Not only can you draw strong parallels to the Dreadful Tales God ‘O Literature, Laymon, the violent eroticism is also reminiscent of Richard Matheson’s Hell House, which surely by no coincidence gets a passing mention. Even in the hands of a skilled writer, name-dropping a horror film can come off forced, like you’re trying to be cool, but Janz cleverly tucks it into just the right place with a wink and a nod to welcome you home. Since our main protagonists are film composers, working in particular on a horror film, Janz takes advantage of the opportunity to make that connection to his readers more than a few times.

Speaking of music composition, that is another very important, driving force of the plot. Janz scores his novel with the haunted notes of an unnatural beast, a supernatural force reciting its song with a humble ardor. He exhibits an intimacy with music in The Sorrows that can’t just be feigning interest. Another author that incorporates his music obsession into his work fluidly and with a piercing impact is John Everson, of course most notably in Siren (which I consider an Everson masterpiece). Based on this first book, Janz will likewise offer his readers the same aural stimulation in his stories.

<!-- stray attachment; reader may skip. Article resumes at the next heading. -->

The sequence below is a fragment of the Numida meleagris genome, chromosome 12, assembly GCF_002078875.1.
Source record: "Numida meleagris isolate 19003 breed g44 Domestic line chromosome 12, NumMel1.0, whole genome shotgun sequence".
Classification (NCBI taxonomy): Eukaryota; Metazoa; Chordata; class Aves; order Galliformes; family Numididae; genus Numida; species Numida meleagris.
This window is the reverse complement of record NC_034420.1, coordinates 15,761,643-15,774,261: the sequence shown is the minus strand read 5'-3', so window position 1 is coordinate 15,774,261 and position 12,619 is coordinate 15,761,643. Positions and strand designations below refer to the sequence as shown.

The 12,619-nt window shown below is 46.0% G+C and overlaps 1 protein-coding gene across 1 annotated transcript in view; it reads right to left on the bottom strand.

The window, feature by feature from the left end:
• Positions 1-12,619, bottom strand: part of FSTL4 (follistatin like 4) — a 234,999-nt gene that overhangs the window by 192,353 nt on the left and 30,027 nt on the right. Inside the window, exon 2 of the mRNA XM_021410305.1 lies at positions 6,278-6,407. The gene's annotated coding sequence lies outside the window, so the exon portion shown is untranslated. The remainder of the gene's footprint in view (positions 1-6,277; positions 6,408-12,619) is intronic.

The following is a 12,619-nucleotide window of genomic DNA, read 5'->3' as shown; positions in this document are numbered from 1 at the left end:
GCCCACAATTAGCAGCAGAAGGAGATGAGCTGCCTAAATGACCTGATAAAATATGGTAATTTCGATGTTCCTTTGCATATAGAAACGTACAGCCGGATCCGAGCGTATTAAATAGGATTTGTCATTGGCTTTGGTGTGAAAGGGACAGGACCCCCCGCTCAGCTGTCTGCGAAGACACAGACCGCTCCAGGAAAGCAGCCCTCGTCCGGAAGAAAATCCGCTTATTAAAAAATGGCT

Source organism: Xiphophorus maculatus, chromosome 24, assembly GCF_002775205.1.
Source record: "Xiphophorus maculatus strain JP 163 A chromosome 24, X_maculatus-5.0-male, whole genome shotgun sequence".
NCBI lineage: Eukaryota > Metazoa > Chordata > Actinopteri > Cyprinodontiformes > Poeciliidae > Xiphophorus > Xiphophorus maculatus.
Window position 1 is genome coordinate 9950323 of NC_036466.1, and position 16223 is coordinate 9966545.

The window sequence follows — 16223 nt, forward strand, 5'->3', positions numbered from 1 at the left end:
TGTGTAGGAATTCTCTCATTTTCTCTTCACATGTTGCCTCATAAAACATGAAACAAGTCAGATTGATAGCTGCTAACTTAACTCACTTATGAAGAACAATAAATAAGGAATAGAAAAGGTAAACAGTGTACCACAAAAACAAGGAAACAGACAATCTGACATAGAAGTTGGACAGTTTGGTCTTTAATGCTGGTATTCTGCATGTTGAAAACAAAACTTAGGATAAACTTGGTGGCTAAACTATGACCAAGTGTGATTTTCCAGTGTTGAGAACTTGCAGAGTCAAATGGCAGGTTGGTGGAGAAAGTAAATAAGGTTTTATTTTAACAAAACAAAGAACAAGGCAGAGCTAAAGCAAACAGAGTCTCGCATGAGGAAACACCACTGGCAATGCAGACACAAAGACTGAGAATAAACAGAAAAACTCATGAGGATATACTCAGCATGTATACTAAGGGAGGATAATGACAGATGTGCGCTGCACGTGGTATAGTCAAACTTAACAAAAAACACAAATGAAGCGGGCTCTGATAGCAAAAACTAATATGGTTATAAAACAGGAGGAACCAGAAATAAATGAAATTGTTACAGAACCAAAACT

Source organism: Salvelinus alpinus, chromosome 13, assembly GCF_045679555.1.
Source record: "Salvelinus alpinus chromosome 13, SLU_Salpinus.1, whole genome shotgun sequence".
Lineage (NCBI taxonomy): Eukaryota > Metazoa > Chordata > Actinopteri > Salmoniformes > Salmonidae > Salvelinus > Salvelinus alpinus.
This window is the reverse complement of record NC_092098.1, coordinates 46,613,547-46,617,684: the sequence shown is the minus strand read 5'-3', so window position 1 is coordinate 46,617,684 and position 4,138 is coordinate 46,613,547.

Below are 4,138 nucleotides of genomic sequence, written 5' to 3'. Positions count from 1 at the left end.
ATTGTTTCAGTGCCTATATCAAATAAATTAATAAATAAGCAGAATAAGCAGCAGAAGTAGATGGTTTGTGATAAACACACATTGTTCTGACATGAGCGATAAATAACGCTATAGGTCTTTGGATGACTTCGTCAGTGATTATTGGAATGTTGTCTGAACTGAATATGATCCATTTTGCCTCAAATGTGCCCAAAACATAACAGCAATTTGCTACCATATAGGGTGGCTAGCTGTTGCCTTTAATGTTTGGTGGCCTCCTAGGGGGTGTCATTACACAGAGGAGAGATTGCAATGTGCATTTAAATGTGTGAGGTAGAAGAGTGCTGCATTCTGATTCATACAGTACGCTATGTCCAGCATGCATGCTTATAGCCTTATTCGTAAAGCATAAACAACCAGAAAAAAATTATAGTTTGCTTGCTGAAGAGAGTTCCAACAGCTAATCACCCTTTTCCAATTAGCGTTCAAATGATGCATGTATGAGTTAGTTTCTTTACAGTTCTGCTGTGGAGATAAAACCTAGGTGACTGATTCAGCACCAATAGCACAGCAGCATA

Peppered throughout The Sorrows are diary entries from one Calvin Shepherd, inhabitant of this damned castle around 1925, who recounts his experiences on the island, which piece by piece reveal the secret of what preys on our four protagonists – Ben, Eddie, Claire, and Eva. Did I forget to mention them!? Janz has a strong past voice, another attribute I deeply love about Everson’s work. This anchors the story with historical context making it more horrific and disturbing, but also giving the author a chance to flex other literary muscles, i.e. introduce Gothic and poetic elements.

For all I reveal about Janz’ literary prowess, there is much more to discover. A terrible monster is waiting to leap out from the darkness, aching to dig its claws into your skin, never letting go, with an undeniable concupiscence that cannot be satisfied. (“Concupiscent” is a beautiful word I learned from reading The Sorrows. Who said reading horror isn’t educational!? Definitely not anyone at Dreadful Tales!)

For all lovers of the macabre and readers looking for a dark, sinister literary treat, gather ‘round, fiends, Jonathan Janz has a story to tell you.

The Sorrows is available in ebook format from Samhain Publishing, but for those who haven’t crossed over to the darkside yet, the paperback version will be available in March. Keep your eyeballs peeled for the release of Janz’ second novel, House of Skin, due out this summer. And don’t forget to stalk his Facebook page, Twitter feed, and website.